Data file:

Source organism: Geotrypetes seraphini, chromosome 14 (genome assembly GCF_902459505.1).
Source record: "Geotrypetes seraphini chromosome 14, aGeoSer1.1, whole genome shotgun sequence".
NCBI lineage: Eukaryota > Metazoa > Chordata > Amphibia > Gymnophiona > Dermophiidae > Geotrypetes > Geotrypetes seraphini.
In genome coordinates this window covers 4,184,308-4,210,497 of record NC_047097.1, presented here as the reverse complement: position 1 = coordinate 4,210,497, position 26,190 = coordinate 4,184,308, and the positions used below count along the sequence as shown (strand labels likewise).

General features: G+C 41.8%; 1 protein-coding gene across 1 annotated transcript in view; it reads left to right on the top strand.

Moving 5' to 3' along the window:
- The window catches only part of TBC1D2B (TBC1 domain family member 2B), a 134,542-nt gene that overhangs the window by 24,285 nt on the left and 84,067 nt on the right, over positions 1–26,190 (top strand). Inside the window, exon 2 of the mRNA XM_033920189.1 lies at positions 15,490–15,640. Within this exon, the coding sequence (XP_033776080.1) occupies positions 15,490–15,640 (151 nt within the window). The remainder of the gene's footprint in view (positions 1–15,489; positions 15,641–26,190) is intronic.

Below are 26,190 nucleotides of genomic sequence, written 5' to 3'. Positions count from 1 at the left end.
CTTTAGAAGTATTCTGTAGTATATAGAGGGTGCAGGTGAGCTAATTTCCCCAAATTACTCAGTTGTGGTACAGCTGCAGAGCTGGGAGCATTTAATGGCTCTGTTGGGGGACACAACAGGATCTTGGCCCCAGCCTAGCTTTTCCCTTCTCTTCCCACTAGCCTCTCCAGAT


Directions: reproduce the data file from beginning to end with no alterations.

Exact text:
Source organism: Geotrypetes seraphini, chromosome 14 (genome assembly GCF_902459505.1).
Source record: "Geotrypetes seraphini chromosome 14, aGeoSer1.1, whole genome shotgun sequence".
NCBI lineage: Eukaryota > Metazoa > Chordata > Amphibia > Gymnophiona > Dermophiidae > Geotrypetes > Geotrypetes seraphini.
In genome coordinates this window covers 4,184,308-4,210,497 of record NC_047097.1, presented here as the reverse complement: position 1 = coordinate 4,210,497, position 26,190 = coordinate 4,184,308, and the positions used below count along the sequence as shown (strand labels likewise).

General features: G+C 41.8%; 1 protein-coding gene across 1 annotated transcript in view; it reads left to right on the top strand.

Moving 5' to 3' along the window:
- The window catches only part of TBC1D2B (TBC1 domain family member 2B), a 134,542-nt gene that overhangs the window by 24,285 nt on the left and 84,067 nt on the right, over positions 1–26,190 (top strand). Inside the window, exon 2 of the mRNA XM_033920189.1 lies at positions 15,490–15,640. Within this exon, the coding sequence (XP_033776080.1) occupies positions 15,490–15,640 (151 nt within the window). The remainder of the gene's footprint in view (positions 1–15,489; positions 15,641–26,190) is intronic.

Below are 26,190 nucleotides of genomic sequence, written 5' to 3'. Positions count from 1 at the left end.
CTTTAGAAGTATTCTGTAGTATATAGAGGGTGCAGGTGAGCTAATTTCCCCAAATTACTCAGTTGTGGTACAGCTGCAGAGCTGGGAGCATTTAATGGCTCTGTTGGGGGACACAACAGGATCTTGGCCCCAGCCTAGCTTTTCCCTTCTCTTCCCACTAGCCTCTCCAGAT